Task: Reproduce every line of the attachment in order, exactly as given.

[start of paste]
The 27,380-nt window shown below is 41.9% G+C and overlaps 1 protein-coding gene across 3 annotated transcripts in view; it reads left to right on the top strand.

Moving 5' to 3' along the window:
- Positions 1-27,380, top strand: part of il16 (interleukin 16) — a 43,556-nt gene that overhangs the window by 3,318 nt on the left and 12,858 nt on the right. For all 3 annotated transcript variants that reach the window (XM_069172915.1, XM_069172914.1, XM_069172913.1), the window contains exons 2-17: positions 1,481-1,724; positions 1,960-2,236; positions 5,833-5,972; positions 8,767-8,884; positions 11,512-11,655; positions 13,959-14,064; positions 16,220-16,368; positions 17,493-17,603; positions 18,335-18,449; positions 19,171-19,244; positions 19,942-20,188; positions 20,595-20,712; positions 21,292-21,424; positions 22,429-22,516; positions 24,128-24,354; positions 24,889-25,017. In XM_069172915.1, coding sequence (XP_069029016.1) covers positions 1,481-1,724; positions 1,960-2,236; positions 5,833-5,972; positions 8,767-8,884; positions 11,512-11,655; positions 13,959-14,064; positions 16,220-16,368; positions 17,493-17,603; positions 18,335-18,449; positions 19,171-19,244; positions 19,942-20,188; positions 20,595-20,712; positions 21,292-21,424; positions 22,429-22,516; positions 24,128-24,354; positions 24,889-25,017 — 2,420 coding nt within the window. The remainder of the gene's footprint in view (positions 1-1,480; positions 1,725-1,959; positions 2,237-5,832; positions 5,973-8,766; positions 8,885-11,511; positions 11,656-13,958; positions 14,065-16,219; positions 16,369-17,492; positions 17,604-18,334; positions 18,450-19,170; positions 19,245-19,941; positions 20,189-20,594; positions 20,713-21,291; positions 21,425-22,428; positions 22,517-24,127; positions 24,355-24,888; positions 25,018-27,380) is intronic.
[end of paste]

The 27,380-nt window shown below is 41.9% G+C and overlaps 1 protein-coding gene across 3 annotated transcripts in view; it reads left to right on the top strand.

Moving 5' to 3' along the window:
- Positions 1-27,380, top strand: part of il16 (interleukin 16) — a 43,556-nt gene that overhangs the window by 3,318 nt on the left and 12,858 nt on the right. For all 3 annotated transcript variants that reach the window (XM_069172915.1, XM_069172914.1, XM_069172913.1), the window contains exons 2-17: positions 1,481-1,724; positions 1,960-2,236; positions 5,833-5,972; positions 8,767-8,884; positions 11,512-11,655; positions 13,959-14,064; positions 16,220-16,368; positions 17,493-17,603; positions 18,335-18,449; positions 19,171-19,244; positions 19,942-20,188; positions 20,595-20,712; positions 21,292-21,424; positions 22,429-22,516; positions 24,128-24,354; positions 24,889-25,017. In XM_069172915.1, coding sequence (XP_069029016.1) covers positions 1,481-1,724; positions 1,960-2,236; positions 5,833-5,972; positions 8,767-8,884; positions 11,512-11,655; positions 13,959-14,064; positions 16,220-16,368; positions 17,493-17,603; positions 18,335-18,449; positions 19,171-19,244; positions 19,942-20,188; positions 20,595-20,712; positions 21,292-21,424; positions 22,429-22,516; positions 24,128-24,354; positions 24,889-25,017 — 2,420 coding nt within the window. The remainder of the gene's footprint in view (positions 1-1,480; positions 1,725-1,959; positions 2,237-5,832; positions 5,973-8,766; positions 8,885-11,511; positions 11,656-13,958; positions 14,065-16,219; positions 16,369-17,492; positions 17,604-18,334; positions 18,450-19,170; positions 19,245-19,941; positions 20,189-20,594; positions 20,713-21,291; positions 21,425-22,428; positions 22,517-24,127; positions 24,355-24,888; positions 25,018-27,380) is intronic.